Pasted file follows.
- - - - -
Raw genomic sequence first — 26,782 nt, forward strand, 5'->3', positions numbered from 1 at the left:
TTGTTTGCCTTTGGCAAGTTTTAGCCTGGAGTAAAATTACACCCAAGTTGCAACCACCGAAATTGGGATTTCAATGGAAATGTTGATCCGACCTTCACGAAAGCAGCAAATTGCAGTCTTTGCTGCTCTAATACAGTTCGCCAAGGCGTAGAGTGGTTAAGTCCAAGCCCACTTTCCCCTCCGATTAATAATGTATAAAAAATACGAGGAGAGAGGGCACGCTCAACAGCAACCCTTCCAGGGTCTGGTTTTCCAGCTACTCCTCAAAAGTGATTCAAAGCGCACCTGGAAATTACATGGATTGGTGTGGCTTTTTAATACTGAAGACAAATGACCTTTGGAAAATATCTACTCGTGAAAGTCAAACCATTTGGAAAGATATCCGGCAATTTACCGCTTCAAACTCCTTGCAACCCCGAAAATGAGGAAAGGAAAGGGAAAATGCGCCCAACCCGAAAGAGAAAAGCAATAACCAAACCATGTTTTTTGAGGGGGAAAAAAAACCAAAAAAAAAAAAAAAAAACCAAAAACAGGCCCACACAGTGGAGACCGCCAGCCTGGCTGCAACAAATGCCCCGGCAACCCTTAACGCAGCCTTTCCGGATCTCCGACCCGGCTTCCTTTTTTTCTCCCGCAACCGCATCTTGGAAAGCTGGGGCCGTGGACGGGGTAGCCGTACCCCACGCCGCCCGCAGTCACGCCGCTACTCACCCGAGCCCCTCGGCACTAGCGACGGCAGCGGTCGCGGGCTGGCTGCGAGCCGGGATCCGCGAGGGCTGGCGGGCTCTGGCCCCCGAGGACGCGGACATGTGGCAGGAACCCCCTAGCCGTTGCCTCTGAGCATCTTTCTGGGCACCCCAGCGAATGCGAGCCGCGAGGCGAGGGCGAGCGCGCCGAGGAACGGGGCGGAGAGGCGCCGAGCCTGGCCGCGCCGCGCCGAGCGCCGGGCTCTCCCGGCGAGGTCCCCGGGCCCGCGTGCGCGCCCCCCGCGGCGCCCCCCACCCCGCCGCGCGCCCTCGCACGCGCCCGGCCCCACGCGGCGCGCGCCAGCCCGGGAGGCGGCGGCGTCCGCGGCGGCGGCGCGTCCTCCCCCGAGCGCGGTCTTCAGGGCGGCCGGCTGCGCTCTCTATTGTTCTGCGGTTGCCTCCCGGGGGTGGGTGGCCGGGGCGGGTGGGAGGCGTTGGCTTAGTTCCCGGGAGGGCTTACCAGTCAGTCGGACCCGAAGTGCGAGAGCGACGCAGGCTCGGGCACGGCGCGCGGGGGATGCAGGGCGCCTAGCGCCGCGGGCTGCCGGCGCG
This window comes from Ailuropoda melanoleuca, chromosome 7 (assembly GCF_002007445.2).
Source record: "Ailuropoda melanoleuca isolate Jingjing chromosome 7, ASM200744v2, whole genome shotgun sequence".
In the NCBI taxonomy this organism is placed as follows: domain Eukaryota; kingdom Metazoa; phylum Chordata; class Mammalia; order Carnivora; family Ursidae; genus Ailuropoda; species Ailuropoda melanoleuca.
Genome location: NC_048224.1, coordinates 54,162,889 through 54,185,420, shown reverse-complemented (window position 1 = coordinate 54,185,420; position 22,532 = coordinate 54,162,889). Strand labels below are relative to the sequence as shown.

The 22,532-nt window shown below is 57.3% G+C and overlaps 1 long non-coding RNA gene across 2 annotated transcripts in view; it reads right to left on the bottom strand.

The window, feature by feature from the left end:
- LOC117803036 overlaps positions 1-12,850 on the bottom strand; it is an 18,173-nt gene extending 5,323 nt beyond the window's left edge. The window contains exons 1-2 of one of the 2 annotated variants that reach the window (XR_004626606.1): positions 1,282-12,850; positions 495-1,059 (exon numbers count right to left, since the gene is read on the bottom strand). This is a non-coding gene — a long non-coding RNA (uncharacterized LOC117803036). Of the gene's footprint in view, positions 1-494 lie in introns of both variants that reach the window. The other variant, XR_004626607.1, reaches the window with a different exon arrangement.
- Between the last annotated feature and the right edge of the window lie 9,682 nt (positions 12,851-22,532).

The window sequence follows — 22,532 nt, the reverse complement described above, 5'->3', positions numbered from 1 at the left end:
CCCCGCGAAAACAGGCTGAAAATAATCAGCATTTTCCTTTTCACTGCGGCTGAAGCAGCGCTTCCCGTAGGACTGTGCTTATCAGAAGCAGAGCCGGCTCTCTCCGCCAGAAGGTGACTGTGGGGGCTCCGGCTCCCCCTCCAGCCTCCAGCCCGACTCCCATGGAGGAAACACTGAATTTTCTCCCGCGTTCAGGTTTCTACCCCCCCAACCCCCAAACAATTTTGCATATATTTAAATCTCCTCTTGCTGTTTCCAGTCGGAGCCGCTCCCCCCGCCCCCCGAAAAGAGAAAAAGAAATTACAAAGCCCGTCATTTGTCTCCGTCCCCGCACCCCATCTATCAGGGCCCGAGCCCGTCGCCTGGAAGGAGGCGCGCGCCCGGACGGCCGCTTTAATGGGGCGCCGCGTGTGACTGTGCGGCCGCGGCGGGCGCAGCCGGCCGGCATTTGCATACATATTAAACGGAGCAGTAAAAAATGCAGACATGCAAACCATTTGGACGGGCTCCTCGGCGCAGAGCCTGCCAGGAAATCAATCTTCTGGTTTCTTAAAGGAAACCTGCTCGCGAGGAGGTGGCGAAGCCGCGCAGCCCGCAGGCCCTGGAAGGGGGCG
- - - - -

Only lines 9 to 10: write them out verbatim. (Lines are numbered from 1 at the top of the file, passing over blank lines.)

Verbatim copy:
- LOC117803036 overlaps positions 1-12,850 on the bottom strand; it is an 18,173-nt gene extending 5,323 nt beyond the window's left edge. The window contains exons 1-2 of one of the 2 annotated variants that reach the window (XR_004626606.1): positions 1,282-12,850; positions 495-1,059 (exon numbers count right to left, since the gene is read on the bottom strand). This is a non-coding gene — a long non-coding RNA (uncharacterized LOC117803036). Of the gene's footprint in view, positions 1-494 lie in introns of both variants that reach the window. The other variant, XR_004626607.1, reaches the window with a different exon arrangement.
- Between the last annotated feature and the right edge of the window lie 9,682 nt (positions 12,851-22,532).